We’re sure it’ll just take another dangerous quest or two.
It’s one thing to turn Final Fantasy into an anthology series. We’ve read enough comic books that the idea of a bunch of different universes each having their last adventure come to fruition is easy to grasp. It’s the sequels to a numbered entry that confuse us. We understand the original Final Fantasy was supposed to be Square’s last game, but the idea still baffles us. Almost as much as trying to get into one of these sequels without beating the original.
The old-school controls and menus of past Final Fantasy games remain pretty much intact. Fortunately, these controls are perfectly suited for an RPG, as only menu navigation and walking around are necessary. Our only real complaint is that there can be a few too many sub-menus at times, but this is still a minor issue.
Few things have confused us as much as the graphics in this title. After seeing The After Years was in full 3D, we looked up the original Wii version, only to see that it was originally made of sprites. When ported to mobile, however, the graphics were remade, which was then ported to PC. That would make sense if not for one simple issue: the visuals are reminiscent of the Nintendo DS remake rather than taking advantage of the extra power a smartphone provides.
Here’s the thing about almost every 3D game on the DS: they’re not pretty. We love that system, but it has ugly 3D games, and this is no exception. The only saving grace was the small screen could somewhat hide this flaw — that means unless your PC has an incredibly small monitor, this will not look good. To make matters worse, however, this game is also poorly optimized on PC. Every screen transition was met with significant slowdown, which always felt jarring.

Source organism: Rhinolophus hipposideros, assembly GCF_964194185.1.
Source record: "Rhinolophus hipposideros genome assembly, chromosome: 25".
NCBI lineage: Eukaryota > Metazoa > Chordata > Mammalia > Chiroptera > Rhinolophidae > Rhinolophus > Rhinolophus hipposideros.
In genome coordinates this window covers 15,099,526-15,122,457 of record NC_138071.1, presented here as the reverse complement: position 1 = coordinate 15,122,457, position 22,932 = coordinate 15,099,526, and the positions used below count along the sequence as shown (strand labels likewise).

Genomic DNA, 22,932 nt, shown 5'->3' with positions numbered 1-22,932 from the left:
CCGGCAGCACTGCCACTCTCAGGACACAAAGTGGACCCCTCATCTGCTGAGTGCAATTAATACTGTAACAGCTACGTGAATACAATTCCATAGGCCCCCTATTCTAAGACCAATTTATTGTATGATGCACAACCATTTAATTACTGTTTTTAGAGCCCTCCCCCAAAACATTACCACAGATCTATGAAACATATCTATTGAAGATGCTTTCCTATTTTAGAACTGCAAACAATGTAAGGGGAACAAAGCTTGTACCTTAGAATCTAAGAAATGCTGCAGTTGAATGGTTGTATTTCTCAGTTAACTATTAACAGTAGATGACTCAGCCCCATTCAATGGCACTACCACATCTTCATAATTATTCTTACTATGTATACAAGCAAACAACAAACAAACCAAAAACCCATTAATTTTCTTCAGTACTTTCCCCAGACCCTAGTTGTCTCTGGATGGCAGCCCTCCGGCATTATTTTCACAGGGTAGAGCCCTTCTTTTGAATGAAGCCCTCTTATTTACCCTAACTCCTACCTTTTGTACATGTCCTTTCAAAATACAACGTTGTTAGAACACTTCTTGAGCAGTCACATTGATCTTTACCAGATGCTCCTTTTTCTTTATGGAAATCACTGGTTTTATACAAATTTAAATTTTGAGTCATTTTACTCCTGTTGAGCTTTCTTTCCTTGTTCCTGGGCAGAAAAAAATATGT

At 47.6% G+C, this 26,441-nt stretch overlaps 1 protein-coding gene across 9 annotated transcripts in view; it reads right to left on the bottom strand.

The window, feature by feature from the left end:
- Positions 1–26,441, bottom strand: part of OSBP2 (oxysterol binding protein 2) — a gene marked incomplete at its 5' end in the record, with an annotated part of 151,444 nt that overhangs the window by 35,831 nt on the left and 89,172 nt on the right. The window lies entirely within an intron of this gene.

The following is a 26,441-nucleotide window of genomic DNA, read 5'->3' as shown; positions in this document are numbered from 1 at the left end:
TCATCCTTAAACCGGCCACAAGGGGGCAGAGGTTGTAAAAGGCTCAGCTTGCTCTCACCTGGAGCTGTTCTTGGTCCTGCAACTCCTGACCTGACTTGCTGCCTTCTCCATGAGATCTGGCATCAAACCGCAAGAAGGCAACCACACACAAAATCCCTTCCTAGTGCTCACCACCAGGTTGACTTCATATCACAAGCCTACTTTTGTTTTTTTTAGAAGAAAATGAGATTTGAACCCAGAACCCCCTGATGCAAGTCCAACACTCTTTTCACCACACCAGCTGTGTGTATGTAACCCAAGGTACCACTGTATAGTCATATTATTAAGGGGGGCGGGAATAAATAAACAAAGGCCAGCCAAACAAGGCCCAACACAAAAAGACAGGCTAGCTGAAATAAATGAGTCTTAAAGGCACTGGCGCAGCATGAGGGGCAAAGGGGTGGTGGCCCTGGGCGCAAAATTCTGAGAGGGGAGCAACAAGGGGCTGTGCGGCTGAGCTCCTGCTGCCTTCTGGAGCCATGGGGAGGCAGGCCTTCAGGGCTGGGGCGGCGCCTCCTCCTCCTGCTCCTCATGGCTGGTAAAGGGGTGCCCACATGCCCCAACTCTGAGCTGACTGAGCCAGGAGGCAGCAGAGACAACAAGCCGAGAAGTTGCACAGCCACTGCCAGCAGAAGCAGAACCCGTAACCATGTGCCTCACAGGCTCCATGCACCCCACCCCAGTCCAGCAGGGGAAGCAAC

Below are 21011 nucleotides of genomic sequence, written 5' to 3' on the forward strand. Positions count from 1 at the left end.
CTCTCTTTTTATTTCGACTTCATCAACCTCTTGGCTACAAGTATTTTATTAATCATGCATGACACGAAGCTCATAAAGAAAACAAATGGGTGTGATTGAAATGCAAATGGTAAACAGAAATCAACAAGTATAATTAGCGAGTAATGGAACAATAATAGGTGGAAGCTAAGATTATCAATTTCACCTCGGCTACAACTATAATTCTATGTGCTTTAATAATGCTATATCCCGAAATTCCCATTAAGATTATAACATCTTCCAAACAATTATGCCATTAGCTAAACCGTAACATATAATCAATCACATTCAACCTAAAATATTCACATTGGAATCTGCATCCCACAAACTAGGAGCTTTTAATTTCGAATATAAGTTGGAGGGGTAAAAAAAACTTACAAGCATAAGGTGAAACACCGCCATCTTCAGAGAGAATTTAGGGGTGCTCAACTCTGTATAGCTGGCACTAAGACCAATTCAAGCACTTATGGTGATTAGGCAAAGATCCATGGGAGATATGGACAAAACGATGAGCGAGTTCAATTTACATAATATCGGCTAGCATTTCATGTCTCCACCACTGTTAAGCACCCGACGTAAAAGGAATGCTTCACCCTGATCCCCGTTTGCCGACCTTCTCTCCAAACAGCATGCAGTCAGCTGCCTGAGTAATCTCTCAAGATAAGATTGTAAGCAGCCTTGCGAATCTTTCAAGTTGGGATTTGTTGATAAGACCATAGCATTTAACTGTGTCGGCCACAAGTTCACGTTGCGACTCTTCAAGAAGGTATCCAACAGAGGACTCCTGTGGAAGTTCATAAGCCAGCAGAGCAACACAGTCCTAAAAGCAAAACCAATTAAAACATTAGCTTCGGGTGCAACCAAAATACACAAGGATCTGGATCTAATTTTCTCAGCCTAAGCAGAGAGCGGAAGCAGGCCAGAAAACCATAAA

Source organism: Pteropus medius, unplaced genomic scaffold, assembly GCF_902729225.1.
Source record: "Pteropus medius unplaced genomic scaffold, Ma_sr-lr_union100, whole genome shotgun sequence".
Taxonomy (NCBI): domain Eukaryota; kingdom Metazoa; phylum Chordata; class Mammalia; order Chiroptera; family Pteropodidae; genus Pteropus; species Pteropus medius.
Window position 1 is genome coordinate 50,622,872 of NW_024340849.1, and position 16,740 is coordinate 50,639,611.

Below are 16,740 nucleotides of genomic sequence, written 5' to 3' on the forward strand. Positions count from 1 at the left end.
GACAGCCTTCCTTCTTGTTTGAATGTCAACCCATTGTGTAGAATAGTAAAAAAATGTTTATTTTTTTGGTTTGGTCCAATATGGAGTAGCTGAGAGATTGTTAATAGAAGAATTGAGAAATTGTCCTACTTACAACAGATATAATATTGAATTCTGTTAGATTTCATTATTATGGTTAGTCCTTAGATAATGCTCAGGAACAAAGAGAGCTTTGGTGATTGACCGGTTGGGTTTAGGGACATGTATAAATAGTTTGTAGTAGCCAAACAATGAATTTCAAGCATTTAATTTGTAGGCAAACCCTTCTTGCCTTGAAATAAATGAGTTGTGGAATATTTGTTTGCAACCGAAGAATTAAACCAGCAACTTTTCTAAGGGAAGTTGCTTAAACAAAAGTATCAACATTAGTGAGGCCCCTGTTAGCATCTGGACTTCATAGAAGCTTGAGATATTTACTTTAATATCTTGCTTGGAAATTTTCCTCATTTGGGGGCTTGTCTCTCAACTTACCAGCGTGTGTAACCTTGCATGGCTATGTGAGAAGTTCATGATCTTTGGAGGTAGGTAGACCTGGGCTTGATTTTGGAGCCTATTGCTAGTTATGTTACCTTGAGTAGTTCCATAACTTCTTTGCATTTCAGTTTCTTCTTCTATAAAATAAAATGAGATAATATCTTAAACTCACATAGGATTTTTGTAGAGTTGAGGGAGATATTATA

Mechanically, what worked in Final Fantasy IV still works here, random battles aside. The combat requires picking commands in real time as each character’s meter fills up, allowing them to perform an action when full. This system leads to fast, fun battles that offer a good twist on the usual turn-based systems.
Combat adds two new mechanics. The first of these is based on the moon’s location. Lunar cycles determine whether your magic or physical attacks are more effective, as well as which monsters will show up. This system is hit or miss, as it makes the world feel more alive, but it can also get tedious. The other system, however, allows your characters to combine their attacks for special moves, which is a completely positive addition to the game.
The story is told in different chapters, many of which focus on different characters. In the most bizarre comparison we’ve drawn to a video game, yet, it’s very similar to the fourth season of Arrested Development. Each chapter is mostly exposition, showing how a character got to a certain point at the story, until eventually all of their backstories are uncovered and the plot can finish.
This ends up harming the story, however, as there is too much focus on the exposition rather than where the plot is going. We kept wanting the story to move on rather than go back to a new beginning, with each jump back being more painful than the last. At a certain point, it makes the story less interesting and a lot more exhausting.
That this game is made for fans of Final Fantasy IV (and them alone) should be obvious. Do not even think of jumping into The After Years without beating that game first. Even without that information in mind, however, this is not quite a perfect continuation of the so called fourth Final Fantasy. If you really love its predecessor, however, there should be something to enjoy here, even with the steep asking price.